Hemingway details the end of his close friendship with Gertrude Stein. He clearly regrets the loss of her friendship. He had helped her get her book serialized with Ford Madox Ford in his magazine, and also helped type and proofread her manuscript. Yet he generalizes that there is no future in a friendship between a man and a great woman.
Hemingway had been unsure about the extent of his welcome at Stein’s apartment, but she told him to drop in any time. He was reluctant to take advantage of this, feeling uncomfortable if she was not present. Yet one time he did show up unannounced and overheard Stein pleading with someone: “Don’t, pussy. Don’t. Don’t, please don’t. I’ll do anything, pussy, but please don’t do it. Please don’t. Please don’t, pussy.” Feeling acutely uncomfortable, Hemingway excused himself with the maidservant, telling her to tell Stein that she had met him in the courtyard rather than in the apartment and to wish her good luck on her upcoming trip. And that was the end. He no longer enjoyed his time at 27 rue de Fleurus, though he would show up to introduce friends at Stein’s request. But he never again had the camaraderie that he had before. It seemed to him that Stein became more argumentative with everyone, old friends and new. Eventually, everyone drifted away for a time, but afterwards returned. But to Hemingway it was never the same. He could not feel the same friendship as he had before the incident of hearing Gertrude Stein beg.
Hemingway encounters Ernest Walsh, the poet and magazine editor, in Ezra Pound’s studio. Walsh was accompanied by two young girls. The girls strike up a conversation with Hemingway, trying to impress him with the poetic talent (and the money to be made with it) of Walsh by stating that he received twelve hundred dollars from Poetry magazine for several poems. Hemingway is doubtful of this, since he himself received only twelve dollars per page from the same magazine. The girls try to convince Hemingway to show them more of the café life. He writes down their names and numbers, but it is doubtful he will follow up, no matter how much he promises he will.
Hemingway later hears that Walsh became co-editor of a magazine that is conducting a prize for the best literary work. When Walsh has lunch with Hemingway, he promises him that he will win the prize. Hemingway takes that with a grain of salt, and in...
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Summary and Analysis Chapters 14 and 15
Hemingway reflects on classic literature. Though he has been told that New Zealand writer Katherine Mansfield is good at short stories, he finds her flat after reading Chekhov. Even Chekhov’s writing was a mixed bag. Sometimes, according to Hemingway, he writes journalism, and other times he has wonderful stories. Tolstoy and Dostoyevsky astound Hemingway, though he is occasionally unsure why. It may be terrible writing but wonderful descriptions, especially about war. In speaking about these writers to Ezra Pound, Hemingway is nonplussed to find that Pound has never read any of the “Rooshians” (Russians). Because of Pound’s unfamiliarity with Russian literature, Hemingway feels sorry for him and somehow disappointed in someone in whom he placed so much trust.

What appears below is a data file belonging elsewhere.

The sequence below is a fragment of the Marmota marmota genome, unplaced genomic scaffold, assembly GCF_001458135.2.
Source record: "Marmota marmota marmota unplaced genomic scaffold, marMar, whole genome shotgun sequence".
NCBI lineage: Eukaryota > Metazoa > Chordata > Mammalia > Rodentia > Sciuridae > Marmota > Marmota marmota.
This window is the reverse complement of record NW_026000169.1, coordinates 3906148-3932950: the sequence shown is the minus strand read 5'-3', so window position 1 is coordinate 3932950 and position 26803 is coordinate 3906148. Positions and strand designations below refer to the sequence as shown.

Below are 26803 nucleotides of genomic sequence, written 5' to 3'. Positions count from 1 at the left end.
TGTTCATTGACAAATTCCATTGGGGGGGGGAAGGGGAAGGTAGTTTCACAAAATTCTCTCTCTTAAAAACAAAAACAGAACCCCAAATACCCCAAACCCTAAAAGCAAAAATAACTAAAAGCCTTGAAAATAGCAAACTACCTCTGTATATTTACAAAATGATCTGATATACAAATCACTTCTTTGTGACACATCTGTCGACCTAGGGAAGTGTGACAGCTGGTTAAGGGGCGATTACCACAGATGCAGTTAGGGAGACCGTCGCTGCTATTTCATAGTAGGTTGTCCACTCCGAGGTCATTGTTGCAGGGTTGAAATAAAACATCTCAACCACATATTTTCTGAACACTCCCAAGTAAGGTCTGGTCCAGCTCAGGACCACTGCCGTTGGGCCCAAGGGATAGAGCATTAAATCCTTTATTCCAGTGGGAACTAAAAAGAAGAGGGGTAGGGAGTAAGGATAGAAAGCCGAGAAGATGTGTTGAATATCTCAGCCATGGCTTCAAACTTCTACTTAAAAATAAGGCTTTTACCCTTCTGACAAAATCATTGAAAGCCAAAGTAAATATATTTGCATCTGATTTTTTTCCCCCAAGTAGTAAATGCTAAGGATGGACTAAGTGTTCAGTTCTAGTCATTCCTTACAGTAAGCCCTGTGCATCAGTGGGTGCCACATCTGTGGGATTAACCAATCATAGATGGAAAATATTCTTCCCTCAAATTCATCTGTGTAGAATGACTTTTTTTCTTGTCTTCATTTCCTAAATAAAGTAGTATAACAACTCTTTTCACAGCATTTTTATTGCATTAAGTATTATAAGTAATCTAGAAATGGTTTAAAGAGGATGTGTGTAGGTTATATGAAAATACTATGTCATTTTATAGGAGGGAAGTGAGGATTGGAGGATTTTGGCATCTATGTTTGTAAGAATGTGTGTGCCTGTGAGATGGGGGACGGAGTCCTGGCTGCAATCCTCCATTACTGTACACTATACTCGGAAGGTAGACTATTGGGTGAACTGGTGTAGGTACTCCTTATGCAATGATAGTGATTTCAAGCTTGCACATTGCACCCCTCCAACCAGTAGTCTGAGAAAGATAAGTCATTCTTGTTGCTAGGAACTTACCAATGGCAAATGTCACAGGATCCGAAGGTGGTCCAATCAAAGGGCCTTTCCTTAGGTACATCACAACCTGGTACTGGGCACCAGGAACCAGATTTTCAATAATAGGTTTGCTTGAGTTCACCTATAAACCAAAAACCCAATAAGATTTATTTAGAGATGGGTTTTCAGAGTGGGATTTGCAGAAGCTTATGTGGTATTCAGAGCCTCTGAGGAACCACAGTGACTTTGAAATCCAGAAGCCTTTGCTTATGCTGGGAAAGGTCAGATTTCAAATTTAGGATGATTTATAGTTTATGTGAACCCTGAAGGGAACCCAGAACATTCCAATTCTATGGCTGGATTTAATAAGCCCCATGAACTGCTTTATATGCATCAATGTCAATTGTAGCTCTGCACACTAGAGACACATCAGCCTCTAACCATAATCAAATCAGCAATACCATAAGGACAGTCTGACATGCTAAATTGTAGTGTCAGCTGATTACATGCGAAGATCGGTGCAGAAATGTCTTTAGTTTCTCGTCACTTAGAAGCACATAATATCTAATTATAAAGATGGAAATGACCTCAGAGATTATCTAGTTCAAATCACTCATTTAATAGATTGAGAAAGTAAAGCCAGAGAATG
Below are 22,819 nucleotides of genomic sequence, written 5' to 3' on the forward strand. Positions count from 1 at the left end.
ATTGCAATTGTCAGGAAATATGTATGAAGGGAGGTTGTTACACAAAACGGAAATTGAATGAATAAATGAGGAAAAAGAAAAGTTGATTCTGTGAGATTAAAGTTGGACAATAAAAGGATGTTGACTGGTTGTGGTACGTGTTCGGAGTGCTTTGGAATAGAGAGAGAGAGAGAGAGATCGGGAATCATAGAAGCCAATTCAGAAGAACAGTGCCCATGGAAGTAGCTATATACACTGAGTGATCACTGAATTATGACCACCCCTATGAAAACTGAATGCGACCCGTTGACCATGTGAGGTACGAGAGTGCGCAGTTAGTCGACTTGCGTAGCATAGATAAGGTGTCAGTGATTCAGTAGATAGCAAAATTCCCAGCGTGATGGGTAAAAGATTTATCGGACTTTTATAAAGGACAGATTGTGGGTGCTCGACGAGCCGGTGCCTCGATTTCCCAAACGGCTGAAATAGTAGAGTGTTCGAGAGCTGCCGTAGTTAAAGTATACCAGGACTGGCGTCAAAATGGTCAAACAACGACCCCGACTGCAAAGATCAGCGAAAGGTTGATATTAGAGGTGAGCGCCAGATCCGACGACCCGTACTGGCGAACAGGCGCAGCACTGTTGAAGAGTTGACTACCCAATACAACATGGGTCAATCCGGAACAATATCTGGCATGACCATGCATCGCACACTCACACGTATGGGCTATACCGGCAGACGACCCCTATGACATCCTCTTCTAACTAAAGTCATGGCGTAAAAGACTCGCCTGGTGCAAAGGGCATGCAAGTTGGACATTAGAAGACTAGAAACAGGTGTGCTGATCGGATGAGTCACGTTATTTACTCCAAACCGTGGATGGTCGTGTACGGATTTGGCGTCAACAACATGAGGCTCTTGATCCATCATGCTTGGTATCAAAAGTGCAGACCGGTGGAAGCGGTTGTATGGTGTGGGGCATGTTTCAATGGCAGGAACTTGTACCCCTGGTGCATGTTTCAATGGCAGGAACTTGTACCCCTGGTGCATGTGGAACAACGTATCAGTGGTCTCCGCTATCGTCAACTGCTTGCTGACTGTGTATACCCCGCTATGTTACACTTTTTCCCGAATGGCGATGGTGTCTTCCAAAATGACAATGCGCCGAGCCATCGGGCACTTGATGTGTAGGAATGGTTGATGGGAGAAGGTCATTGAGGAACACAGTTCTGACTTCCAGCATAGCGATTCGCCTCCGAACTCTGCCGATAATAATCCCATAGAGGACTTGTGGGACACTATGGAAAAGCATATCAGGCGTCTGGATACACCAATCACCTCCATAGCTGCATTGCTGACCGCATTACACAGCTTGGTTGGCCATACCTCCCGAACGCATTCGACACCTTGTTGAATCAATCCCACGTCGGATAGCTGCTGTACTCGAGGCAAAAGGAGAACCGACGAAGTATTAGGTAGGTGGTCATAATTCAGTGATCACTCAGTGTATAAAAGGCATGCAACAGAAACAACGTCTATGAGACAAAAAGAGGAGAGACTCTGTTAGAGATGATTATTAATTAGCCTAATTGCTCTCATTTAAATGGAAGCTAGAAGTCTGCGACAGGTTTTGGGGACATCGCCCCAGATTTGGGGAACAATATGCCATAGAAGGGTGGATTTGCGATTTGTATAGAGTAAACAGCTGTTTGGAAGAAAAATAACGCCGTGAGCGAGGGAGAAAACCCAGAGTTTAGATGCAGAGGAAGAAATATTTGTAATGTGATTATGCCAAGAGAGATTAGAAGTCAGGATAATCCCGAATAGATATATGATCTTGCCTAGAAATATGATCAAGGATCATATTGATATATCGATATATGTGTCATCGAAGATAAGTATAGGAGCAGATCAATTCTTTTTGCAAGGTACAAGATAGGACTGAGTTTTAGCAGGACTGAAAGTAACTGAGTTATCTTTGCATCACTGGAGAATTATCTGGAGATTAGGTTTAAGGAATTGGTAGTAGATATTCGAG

On returning home he discovers that the poet Evan Shipman is waiting for him. Hemingway is concerned that he is not dressed warmly enough, but Shipman is indifferent. His coat is “somewhere.” They begin to discuss the Russian writers. The two men discuss whether or not the difference is in the translators rather than the original writers themselves. As for Dostoyevsky, Shipman believes that he can write only about “shits or saints.” Hemingway regrets that, while he enjoys reading Dostoyevsky, he cannot reread him.
The two men discuss the two waiters in the café, who are being forced to shave off their mustaches and change their manner of serving under the new management. Shipman and Hemingway are disturbed by this, especially about the mustaches. The mustaches are symbols of their service in the dragoon’s regiment. Hemingway encourages Jean, one of the waiters, not to do it. When he returns the next time, Hemingway finds that Andre, the other waiter, has indeed shaved off his mustache.
In contrast to Shipman, Hemingway describes an acquaintance, the poet Ralph Cheever Dunning. Ezra Pound was going away on a trip and left a jar of opium with Hemingway to give to Dunning “only when he needs it.” At one point Pound calls Hemingway to come because Dunning is dying, but Hemingway convinces him that, though the poet is skeletal, he is too lucid to be dying. Another day, Hemingway received a message that Dunning had climbed on top of the...
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Summary and Analysis Chapters 16 and 17
At this time, Hemingway’s son, “Bumpy,” has been born. The justification for leaving Paris for the mountains at this time is to protect the baby from the cold and the weather in the city. Hemingway himself spends much time in the cafés, working and keeping warm. Hadley goes to play the piano in an unspecified “cold place,” leaving the baby at home along with the cat. Since there are not babysitters at the time, the Hemingways simply let the baby sleep alone in his bed, claiming that the cat offered adequate protection against anyone bothering him. Hemingway dismisses the idea that cats were dangerous to babies, either through sucking their breath or in lying on top of them and smothering them. The baby, according to Hemingway, was exceptionally good, never crying or fussing, seemingly happy in any circumstance in which he is placed.